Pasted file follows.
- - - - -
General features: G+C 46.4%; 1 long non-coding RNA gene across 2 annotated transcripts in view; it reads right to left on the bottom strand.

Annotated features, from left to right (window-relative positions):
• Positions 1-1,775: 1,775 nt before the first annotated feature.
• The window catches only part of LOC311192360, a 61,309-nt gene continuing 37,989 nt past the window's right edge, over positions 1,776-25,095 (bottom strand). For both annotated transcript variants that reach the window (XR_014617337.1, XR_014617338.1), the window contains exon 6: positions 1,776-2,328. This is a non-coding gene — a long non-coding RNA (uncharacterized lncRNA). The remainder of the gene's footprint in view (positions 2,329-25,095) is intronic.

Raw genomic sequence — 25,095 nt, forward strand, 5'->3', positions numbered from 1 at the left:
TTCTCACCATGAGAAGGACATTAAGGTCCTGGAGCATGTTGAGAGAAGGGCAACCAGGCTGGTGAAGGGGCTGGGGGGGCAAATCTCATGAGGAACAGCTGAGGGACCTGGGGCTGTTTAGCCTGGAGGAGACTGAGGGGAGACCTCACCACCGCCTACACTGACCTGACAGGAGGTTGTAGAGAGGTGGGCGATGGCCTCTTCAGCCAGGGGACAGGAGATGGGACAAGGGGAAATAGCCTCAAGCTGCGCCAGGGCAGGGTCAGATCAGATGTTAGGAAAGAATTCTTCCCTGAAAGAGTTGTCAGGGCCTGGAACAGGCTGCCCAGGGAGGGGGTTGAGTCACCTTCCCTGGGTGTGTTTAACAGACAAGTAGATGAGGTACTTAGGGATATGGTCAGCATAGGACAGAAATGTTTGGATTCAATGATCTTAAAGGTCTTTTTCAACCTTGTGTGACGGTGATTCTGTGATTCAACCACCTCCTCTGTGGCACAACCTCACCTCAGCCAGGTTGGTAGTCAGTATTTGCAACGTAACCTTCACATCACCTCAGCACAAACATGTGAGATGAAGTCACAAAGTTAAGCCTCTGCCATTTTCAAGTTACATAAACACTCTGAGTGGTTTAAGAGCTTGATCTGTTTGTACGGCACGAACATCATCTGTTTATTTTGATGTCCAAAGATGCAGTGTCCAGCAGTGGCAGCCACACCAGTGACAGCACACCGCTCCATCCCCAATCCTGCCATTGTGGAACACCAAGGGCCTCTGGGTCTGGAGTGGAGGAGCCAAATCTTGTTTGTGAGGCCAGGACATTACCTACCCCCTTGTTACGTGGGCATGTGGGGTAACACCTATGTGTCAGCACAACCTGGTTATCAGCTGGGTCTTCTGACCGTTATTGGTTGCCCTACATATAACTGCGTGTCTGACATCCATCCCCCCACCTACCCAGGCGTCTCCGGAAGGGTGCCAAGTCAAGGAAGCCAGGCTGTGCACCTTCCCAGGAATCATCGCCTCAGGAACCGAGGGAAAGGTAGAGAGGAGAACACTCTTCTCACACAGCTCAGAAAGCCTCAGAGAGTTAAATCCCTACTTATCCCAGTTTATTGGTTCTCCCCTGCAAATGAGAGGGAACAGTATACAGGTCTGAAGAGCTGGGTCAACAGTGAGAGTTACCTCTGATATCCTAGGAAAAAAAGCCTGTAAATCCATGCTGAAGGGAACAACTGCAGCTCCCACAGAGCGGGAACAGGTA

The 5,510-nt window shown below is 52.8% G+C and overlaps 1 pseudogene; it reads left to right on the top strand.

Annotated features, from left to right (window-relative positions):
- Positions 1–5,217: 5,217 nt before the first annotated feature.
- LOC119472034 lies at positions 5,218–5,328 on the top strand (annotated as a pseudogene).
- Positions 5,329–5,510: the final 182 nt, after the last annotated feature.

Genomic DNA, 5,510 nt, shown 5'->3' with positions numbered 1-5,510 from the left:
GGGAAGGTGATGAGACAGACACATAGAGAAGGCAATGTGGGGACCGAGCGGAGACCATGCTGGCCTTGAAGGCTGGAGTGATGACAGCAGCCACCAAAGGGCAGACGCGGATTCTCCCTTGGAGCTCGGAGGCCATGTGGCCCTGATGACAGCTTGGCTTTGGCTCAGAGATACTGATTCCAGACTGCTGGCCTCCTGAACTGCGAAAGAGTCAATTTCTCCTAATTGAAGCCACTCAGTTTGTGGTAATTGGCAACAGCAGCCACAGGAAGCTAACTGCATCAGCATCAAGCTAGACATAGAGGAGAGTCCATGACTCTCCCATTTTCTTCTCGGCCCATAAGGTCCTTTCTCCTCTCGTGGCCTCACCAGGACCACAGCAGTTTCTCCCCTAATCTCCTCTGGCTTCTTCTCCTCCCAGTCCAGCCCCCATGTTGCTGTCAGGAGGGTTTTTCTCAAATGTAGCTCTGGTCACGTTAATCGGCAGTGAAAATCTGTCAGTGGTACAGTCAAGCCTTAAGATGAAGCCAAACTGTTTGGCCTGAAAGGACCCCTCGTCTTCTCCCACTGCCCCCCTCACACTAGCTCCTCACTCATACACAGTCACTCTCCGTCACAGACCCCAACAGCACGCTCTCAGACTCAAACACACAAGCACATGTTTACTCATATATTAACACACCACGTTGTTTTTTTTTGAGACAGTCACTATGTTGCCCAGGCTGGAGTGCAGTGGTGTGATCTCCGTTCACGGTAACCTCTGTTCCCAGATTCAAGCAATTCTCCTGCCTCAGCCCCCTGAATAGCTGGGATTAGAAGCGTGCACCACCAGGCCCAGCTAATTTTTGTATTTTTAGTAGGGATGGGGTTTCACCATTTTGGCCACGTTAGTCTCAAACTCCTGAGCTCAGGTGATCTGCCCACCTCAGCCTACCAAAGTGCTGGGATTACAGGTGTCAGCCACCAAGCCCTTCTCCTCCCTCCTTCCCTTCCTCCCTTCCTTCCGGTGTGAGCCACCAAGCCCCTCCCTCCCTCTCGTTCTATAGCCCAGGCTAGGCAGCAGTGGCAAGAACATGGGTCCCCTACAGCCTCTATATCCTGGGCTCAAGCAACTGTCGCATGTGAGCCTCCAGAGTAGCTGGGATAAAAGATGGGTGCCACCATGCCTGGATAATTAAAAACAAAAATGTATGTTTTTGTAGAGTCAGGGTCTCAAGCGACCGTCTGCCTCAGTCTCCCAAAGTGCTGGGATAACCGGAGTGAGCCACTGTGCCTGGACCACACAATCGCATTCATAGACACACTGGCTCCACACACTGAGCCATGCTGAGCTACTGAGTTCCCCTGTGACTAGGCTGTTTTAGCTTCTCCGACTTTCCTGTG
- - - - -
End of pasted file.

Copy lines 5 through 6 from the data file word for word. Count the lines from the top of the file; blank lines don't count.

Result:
Raw genomic sequence — 25,095 nt, forward strand, 5'->3', positions numbered from 1 at the left:
TTCTCACCATGAGAAGGACATTAAGGTCCTGGAGCATGTTGAGAGAAGGGCAACCAGGCTGGTGAAGGGGCTGGGGGGGCAAATCTCATGAGGAACAGCTGAGGGACCTGGGGCTGTTTAGCCTGGAGGAGACTGAGGGGAGACCTCACCACCGCCTACACTGACCTGACAGGAGGTTGTAGAGAGGTGGGCGATGGCCTCTTCAGCCAGGGGACAGGAGATGGGACAAGGGGAAATAGCCTCAAGCTGCGCCAGGGCAGGGTCAGATCAGATGTTAGGAAAGAATTCTTCCCTGAAAGAGTTGTCAGGGCCTGGAACAGGCTGCCCAGGGAGGGGGTTGAGTCACCTTCCCTGGGTGTGTTTAACAGACAAGTAGATGAGGTACTTAGGGATATGGTCAGCATAGGACAGAAATGTTTGGATTCAATGATCTTAAAGGTCTTTTTCAACCTTGTGTGACGGTGATTCTGTGATTCAACCACCTCCTCTGTGGCACAACCTCACCTCAGCCAGGTTGGTAGTCAGTATTTGCAACGTAACCTTCACATCACCTCAGCACAAACATGTGAGATGAAGTCACAAAGTTAAGCCTCTGCCATTTTCAAGTTACATAAACACTCTGAGTGGTTTAAGAGCTTGATCTGTTTGTACGGCACGAACATCATCTGTTTATTTTGATGTCCAAAGATGCAGTGTCCAGCAGTGGCAGCCACACCAGTGACAGCACACCGCTCCATCCCCAATCCTGCCATTGTGGAACACCAAGGGCCTCTGGGTCTGGAGTGGAGGAGCCAAATCTTGTTTGTGAGGCCAGGACATTACCTACCCCCTTGTTACGTGGGCATGTGGGGTAACACCTATGTGTCAGCACAACCTGGTTATCAGCTGGGTCTTCTGACCGTTATTGGTTGCCCTACATATAACTGCGTGTCTGACATCCATCCCCCCACCTACCCAGGCGTCTCCGGAAGGGTGCCAAGTCAAGGAAGCCAGGCTGTGCACCTTCCCAGGAATCATCGCCTCAGGAACCGAGGGAAAGGTAGAGAGGAGAACACTCTTCTCACACAGCTCAGAAAGCCTCAGAGAGTTAAATCCCTACTTATCCCAGTTTATTGGTTCTCCCCTGCAAATGAGAGGGAACAGTATACAGGTCTGAAGAGCTGGGTCAACAGTGAGAGTTACCTCTGATATCCTAGGAAAAAAAGCCTGTAAATCCATGCTGAAGGGAACAACTGCAGCTCCCACAGAGCGGGAACAGGTA